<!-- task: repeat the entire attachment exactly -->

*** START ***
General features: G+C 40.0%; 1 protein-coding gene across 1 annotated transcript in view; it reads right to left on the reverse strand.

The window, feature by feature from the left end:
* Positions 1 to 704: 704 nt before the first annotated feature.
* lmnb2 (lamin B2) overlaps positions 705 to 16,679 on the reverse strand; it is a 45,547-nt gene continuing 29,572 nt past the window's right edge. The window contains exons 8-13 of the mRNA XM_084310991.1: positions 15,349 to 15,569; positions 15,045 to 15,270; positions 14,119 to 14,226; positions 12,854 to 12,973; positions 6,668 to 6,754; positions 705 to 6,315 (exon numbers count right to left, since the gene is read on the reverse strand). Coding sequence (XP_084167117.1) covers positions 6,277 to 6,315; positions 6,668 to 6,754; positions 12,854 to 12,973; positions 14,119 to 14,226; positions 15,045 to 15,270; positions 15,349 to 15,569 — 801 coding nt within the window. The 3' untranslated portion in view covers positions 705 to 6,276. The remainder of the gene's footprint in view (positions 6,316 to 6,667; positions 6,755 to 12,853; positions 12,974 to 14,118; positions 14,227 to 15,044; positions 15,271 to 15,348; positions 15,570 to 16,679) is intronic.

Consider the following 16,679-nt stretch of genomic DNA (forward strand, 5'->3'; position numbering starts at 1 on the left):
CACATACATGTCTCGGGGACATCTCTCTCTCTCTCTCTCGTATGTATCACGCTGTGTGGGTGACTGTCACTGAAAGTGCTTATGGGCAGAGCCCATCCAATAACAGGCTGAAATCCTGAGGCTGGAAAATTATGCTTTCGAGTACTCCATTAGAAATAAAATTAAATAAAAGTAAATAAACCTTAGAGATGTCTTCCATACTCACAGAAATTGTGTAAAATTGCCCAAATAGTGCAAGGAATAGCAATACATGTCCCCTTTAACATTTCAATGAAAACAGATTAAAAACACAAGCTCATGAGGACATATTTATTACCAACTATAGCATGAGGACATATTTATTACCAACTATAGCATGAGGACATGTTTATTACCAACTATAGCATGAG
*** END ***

General features: G+C 40.0%; 1 protein-coding gene across 1 annotated transcript in view; it reads right to left on the reverse strand.

The window, feature by feature from the left end:
* Positions 1 to 704: 704 nt before the first annotated feature.
* lmnb2 (lamin B2) overlaps positions 705 to 16,679 on the reverse strand; it is a 45,547-nt gene continuing 29,572 nt past the window's right edge. The window contains exons 8-13 of the mRNA XM_084310991.1: positions 15,349 to 15,569; positions 15,045 to 15,270; positions 14,119 to 14,226; positions 12,854 to 12,973; positions 6,668 to 6,754; positions 705 to 6,315 (exon numbers count right to left, since the gene is read on the reverse strand). Coding sequence (XP_084167117.1) covers positions 6,277 to 6,315; positions 6,668 to 6,754; positions 12,854 to 12,973; positions 14,119 to 14,226; positions 15,045 to 15,270; positions 15,349 to 15,569 — 801 coding nt within the window. The 3' untranslated portion in view covers positions 705 to 6,276. The remainder of the gene's footprint in view (positions 6,316 to 6,667; positions 6,755 to 12,853; positions 12,974 to 14,118; positions 14,227 to 15,044; positions 15,271 to 15,348; positions 15,570 to 16,679) is intronic.

Consider the following 16,679-nt stretch of genomic DNA (forward strand, 5'->3'; position numbering starts at 1 on the left):
CACATACATGTCTCGGGGACATCTCTCTCTCTCTCTCTCGTATGTATCACGCTGTGTGGGTGACTGTCACTGAAAGTGCTTATGGGCAGAGCCCATCCAATAACAGGCTGAAATCCTGAGGCTGGAAAATTATGCTTTCGAGTACTCCATTAGAAATAAAATTAAATAAAAGTAAATAAACCTTAGAGATGTCTTCCATACTCACAGAAATTGTGTAAAATTGCCCAAATAGTGCAAGGAATAGCAATACATGTCCCCTTTAACATTTCAATGAAAACAGATTAAAAACACAAGCTCATGAGGACATATTTATTACCAACTATAGCATGAGGACATATTTATTACCAACTATAGCATGAGGACATGTTTATTACCAACTATAGCATGAG